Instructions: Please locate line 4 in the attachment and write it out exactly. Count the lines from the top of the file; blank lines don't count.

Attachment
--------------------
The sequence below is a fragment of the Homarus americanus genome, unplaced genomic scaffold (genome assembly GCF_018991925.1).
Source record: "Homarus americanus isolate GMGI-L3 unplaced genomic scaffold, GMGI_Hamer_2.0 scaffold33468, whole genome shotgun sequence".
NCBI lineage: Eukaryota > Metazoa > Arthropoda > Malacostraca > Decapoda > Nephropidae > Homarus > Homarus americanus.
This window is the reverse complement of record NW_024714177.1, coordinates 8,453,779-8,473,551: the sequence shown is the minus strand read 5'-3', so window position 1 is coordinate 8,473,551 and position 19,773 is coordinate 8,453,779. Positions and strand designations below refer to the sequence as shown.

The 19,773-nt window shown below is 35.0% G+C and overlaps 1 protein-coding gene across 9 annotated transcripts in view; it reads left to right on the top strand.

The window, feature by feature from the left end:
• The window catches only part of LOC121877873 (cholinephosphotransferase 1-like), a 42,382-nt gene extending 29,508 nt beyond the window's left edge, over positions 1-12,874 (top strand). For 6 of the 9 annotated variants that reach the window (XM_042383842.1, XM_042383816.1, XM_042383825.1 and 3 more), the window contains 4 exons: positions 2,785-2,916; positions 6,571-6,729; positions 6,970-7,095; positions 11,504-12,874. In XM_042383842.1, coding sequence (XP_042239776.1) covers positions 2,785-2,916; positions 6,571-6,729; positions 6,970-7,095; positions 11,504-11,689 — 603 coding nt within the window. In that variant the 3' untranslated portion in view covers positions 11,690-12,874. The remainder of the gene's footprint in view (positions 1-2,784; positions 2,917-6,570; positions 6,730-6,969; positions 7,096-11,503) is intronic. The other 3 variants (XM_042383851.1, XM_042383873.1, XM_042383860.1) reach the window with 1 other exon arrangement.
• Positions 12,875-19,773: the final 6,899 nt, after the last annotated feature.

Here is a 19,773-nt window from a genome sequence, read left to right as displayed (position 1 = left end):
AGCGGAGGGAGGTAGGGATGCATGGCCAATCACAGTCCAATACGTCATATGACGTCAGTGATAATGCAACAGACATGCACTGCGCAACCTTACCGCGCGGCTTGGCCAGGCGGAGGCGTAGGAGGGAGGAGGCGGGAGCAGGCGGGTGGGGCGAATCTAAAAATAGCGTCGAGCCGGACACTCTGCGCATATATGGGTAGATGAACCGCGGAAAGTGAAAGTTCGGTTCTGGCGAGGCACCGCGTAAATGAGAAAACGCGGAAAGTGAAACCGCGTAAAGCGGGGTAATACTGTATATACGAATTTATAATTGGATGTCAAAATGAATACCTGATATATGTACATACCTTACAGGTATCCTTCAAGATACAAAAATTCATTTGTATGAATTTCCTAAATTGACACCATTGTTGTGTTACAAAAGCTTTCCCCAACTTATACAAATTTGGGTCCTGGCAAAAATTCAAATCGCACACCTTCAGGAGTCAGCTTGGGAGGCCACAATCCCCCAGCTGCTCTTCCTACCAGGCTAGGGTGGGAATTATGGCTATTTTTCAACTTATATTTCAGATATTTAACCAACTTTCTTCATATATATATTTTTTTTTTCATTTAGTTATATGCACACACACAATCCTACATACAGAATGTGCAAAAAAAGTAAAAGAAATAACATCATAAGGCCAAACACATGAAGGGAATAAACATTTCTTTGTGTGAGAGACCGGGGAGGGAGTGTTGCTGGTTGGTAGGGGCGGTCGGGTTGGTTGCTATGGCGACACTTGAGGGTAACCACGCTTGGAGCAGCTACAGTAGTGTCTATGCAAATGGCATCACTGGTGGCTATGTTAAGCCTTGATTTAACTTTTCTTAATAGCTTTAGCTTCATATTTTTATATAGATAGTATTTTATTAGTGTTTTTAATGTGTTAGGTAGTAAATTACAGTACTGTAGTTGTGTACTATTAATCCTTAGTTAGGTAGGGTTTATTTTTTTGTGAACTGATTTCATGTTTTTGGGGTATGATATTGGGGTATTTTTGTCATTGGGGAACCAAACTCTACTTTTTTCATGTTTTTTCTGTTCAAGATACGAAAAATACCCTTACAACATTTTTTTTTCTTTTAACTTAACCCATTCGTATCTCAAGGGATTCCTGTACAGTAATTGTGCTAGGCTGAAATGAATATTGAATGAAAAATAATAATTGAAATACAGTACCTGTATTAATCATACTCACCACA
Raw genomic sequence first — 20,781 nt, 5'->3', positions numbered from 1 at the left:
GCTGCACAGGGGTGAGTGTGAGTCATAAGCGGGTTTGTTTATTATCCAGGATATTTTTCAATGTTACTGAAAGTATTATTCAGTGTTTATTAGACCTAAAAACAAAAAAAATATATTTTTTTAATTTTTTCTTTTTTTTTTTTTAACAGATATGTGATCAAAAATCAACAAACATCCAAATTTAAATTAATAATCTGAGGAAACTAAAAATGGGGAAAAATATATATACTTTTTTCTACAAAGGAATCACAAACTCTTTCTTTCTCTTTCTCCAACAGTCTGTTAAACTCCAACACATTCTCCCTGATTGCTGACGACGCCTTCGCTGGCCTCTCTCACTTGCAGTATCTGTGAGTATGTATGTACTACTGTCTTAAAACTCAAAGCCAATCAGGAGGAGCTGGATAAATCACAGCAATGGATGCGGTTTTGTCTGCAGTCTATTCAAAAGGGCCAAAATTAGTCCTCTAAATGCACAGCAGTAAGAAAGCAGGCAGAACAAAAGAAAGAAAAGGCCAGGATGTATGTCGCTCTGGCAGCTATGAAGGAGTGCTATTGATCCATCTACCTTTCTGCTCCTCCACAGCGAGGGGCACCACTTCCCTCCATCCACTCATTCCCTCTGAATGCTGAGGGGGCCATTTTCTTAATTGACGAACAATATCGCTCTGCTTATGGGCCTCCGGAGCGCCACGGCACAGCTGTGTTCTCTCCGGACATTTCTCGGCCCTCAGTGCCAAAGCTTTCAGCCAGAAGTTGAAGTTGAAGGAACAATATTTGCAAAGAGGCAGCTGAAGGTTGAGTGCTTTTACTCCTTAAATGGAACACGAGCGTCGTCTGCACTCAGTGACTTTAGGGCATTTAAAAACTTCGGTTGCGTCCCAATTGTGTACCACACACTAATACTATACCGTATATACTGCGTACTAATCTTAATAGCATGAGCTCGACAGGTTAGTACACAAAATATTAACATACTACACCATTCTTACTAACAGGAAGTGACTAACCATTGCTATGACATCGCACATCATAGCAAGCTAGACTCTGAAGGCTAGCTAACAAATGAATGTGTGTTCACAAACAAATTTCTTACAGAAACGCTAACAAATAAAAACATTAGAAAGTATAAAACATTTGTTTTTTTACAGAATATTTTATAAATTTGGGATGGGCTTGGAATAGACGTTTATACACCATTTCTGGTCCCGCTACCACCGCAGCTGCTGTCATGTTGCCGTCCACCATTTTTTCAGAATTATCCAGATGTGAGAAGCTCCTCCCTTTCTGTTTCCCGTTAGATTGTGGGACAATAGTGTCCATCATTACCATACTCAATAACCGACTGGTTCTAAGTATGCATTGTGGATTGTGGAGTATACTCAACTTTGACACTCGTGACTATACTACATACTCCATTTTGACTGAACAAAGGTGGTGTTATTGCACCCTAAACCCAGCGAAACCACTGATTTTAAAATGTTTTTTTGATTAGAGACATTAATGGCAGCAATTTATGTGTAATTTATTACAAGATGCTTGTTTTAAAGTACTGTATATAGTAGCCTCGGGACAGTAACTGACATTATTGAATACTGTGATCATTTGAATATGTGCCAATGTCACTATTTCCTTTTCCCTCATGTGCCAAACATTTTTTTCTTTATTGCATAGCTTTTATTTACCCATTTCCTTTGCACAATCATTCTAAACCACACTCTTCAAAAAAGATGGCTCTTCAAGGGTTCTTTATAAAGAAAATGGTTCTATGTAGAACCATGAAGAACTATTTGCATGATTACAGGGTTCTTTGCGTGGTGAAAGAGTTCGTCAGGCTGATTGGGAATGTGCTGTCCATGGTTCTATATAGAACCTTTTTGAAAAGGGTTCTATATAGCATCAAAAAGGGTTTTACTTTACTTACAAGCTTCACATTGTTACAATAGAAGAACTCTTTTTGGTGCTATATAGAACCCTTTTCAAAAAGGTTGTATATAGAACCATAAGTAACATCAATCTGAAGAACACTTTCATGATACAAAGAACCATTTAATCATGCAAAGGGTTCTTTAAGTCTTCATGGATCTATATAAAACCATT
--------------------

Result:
This window is the reverse complement of record NW_024714177.1, coordinates 8,453,779-8,473,551: the sequence shown is the minus strand read 5'-3', so window position 1 is coordinate 8,473,551 and position 19,773 is coordinate 8,453,779. Positions and strand designations below refer to the sequence as shown.